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Why I ventured to the mutton and mead festival Montague, massachusetts.
Come hell or high water as they say, I was bound and determined to make it to the Mutton and Mead festival in Montague, Massachusetts on Sunday. Well, I made it and I was not disappointed. I go to get back to my historical/fantastical needs. I'm a living historian, and also a mother of four-so there are limited times to indulge myself in my history fix. I of course, write and publish but Ren fair time is the best concoction for my imagination. It gives me the fix that I need to keep going especially when working on copy that is, shall we say-less than entertaining at times?
I've been to several fairs in my time, and loved every minute of them. This fair in particular was interesting because it is a different horse altogether. In fact, they base the fair on common folk, and their lives. Of course, Robin Hood is a very interesting common person to attach the fair too, so they do. Going to Ren fairs are the perfect way to experience lighthearted, bawdiness with activities to keep the children indulged.
mead-when you need it
Yes,the mead here is heady. At the fair there is a long line for it, and you have to wear a lime green band saying you can drink at the fair. That was different, waiving a flag to say you are allowed to partake. No matter, it's the line that takes forever. For $5.00 you get a dixie cup. Just a little disappointing, and perhaps something that might be changed in the future.
Mead is an elixir that has an illustrious history, going back to the vikings of yesteryear. Drink it from a horn, or a dixie cup no matter, it's the liquor that saves your sanity. I had to drive, so unfortunately I vicariously lived the drink through a friend who was able to imbibe.
When you wish it were an actual joust
At the end of the day, i was inspired for book three-nameless, and set in the 1940s.
If you didn't know this, I am a published author, and freelance writer.
I've published several books, Now, I am getting back to a place that is calling-1940s. The book is based largely on the Ardennes Offensive, bloody and soul saddening- thousands died trying to break through dragons teeth that were not going anywhere save to stamp out the allied offensive. As history tells, the allies were able to break through, my story follows them from Bastogne, to Dachau. There is time travel, there has to be. Oh and a smite of Romanian witch, and Aryan occultism. Hope to have it completed by the middle of next month.
For more writing by colette visit #historysmistress.wordpress.com
From Georgia to Italy there are hundreds of places to stay in the trees. It's on my Bucket List, every since I watched and read Swiss Family Robinson as a kid. Then of course I went to Disney and saw that too. Tree houses have always seemed safe, and cool. Kids in my neighborhood built them out of whatever junk they could find, almost a desperate idea of fort building. I still occasionally see them, you know the kind with tires, trash bags cheap and broken furniture. Here are 5 awesome treehouses in that any Swiss Family Robinson afficianado would love to stay in.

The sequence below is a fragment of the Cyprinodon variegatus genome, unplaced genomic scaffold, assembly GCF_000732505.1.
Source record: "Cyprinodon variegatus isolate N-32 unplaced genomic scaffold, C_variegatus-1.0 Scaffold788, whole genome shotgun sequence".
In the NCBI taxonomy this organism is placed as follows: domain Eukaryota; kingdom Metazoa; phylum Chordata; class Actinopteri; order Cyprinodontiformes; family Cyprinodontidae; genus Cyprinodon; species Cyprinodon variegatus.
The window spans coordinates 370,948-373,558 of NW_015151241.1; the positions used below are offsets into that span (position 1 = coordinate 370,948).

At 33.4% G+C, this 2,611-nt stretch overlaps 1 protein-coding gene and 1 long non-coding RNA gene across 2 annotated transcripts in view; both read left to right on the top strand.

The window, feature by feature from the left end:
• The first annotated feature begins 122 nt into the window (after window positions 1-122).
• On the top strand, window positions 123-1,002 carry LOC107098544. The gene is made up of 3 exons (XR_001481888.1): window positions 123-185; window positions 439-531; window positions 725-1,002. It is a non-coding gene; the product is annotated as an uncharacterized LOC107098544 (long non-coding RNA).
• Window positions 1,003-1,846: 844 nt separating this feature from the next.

1. Atlanta, Georgia Intown treehouse
Who wouldn't want to stay here? It's always booked up so make sure to get your spot. The link is in the picture. I mean it is the perfect writer's retreat, hint, hint AIRBNB. The treehouse is priced around $375 a night, and people are going there fast.
2.Swallowtail Studios Tree House
It's a cozy spot, cheaper than Georgia at $194 a night. This place is in Petaluma,CA and nestled in an Eucalyptus tree. Note: most of these places are not suitable for kids, they might fall.
3. New Hampshire Shire Spot
New Hampshire shire spot, you get tea (honey), gas grill, and there is one electrical light. Interesting enough the outhouse is a "humanure" run facility. Yes it is basically extreme composting-and they say if you are not sure what it is, research it. It's $95.00 with a two day stay minimum. Yes, it's cool and very North woods.
4. Treetop house Dunbarton,NH
This has a suspended bridge and it's 30 feet above the ground. They have a 75ft boardwalk that slowly moves through the trees to get you to the top! Priced at $150 per night.
5. Something a transcendentalist would love.
For $100 a night you get a hermit spot in Vermont. A gnome or a forest elf might just drop by according to the owners! There are hammocks, a fire pit and cooking area. It's great, only hitch is that it's not open until June.
It's like my dream come true! I'll be staying in one of these this summer and be on the lookout for a giveaway!
This is a blog dedicated to travel, nerdy lifestyles, weird things and adventure. Come along with Colette to find something to tickle your fancy.